The IHR is a centre for historians from all over the world to meet, research and discuss ideas. It is home to the UK’s largest programme of history seminars, covering the whole range of historical enquiry, and houses its own dedicated library of over 180,000 volumes and periodicals.
The MA and MRes in Historical Research will equip students with a range of specialist and transferable research skills, as well as an understanding of the theoretical approaches to history, enabling them to pursue an academic career in history or careers in many other fields.
The MA and MRes programmes enable students to undertake both assessed work and independent research in the historical issues and controversies that interest them most. The core of both programmes consists of dedicated research skills training on a wide range of sources, methods and disciplines, including architecture, material culture, archaeology and literature, to enhance historical research and understanding. Field trips and museum, library and archive visits form a key part of the training programme. The MA has been offered since 2007, whilst the MRes was introduced in 2014.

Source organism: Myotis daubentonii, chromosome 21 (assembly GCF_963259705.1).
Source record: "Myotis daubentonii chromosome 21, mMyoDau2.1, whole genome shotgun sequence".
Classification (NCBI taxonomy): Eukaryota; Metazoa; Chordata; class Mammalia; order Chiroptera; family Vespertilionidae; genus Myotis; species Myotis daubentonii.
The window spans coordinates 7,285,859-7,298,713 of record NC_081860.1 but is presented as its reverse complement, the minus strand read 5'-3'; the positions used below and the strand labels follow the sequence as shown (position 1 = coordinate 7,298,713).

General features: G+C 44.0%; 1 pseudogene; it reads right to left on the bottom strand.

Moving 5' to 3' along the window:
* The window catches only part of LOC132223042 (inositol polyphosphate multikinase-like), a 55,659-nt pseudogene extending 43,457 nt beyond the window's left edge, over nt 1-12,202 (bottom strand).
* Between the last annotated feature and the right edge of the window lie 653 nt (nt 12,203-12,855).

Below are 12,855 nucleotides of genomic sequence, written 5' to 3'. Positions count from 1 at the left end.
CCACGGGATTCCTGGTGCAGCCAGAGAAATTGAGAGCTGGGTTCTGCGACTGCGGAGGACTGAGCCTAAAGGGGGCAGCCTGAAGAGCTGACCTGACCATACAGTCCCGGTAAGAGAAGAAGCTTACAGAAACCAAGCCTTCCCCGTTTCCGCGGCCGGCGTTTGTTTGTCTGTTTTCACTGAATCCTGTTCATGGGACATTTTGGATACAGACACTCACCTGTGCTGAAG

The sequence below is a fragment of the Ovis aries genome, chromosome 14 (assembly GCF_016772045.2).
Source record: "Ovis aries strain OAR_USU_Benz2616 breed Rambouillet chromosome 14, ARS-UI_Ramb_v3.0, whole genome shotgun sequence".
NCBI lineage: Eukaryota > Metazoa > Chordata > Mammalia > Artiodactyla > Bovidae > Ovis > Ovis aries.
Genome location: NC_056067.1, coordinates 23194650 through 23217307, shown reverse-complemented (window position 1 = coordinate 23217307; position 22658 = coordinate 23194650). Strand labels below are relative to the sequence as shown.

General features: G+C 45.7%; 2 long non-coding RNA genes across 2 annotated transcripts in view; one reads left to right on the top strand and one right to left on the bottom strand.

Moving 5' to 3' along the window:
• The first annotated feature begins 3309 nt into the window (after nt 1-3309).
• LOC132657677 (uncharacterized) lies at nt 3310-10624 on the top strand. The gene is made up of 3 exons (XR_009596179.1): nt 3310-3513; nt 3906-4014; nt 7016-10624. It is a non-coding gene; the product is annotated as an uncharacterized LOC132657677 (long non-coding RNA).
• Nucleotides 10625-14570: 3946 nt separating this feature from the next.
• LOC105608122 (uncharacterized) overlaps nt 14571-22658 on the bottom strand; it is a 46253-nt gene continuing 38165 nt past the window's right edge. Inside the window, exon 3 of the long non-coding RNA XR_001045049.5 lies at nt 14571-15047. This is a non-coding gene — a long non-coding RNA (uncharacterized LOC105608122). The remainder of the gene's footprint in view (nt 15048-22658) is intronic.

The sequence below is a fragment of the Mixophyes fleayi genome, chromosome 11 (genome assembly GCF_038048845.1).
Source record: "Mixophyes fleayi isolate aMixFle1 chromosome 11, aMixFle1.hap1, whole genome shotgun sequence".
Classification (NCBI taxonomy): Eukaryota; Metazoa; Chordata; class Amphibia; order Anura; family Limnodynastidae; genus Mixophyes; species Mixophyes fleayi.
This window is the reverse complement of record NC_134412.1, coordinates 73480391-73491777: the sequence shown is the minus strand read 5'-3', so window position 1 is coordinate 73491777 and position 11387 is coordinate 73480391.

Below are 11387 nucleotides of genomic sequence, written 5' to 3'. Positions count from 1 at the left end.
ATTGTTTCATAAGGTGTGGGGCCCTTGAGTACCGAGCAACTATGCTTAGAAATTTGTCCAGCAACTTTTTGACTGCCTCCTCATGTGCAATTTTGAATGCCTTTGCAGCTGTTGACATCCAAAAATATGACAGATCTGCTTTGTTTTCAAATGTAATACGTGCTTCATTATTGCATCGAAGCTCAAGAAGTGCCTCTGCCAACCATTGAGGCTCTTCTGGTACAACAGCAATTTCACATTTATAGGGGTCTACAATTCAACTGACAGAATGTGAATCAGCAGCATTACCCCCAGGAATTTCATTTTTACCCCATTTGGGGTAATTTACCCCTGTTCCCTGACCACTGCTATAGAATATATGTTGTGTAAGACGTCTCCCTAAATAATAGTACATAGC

Both programmes offer a combination of taught components and supervised independent research designed to provide graduates with a foundation for a range of careers, within and beyond academia. They provide an ideal platform for entry to a PhD programme and research-based careers such as Library and Information Sciences. Beyond the core elements of the MA/MRes programmes, the MA provides the opportunity to study two specialist historical subjects in detail before proceeding to a 15,000 word dissertation. The 30,000 word dissertation of the MRes allows students to undertake more in-depth research on the subject of their choosing.
The courses are based at the Institute of Historical Research (IHR) in central London. The course director is Dr Mark Merry (Centre for Metropolitan History, IHR), and the courses are taught by a team of tutors, including Professor Sally Alexander (Goldsmiths, University of London), Professor Lawrence Goldman (IHR), Mr Matthew Bristow (VCH/Historic England), Dr Adam Chapman (VCH), Dr Herbert Eiden (VCH), Dr Andrea Tanner (IHR), and Dr Simon Trafford (IHR).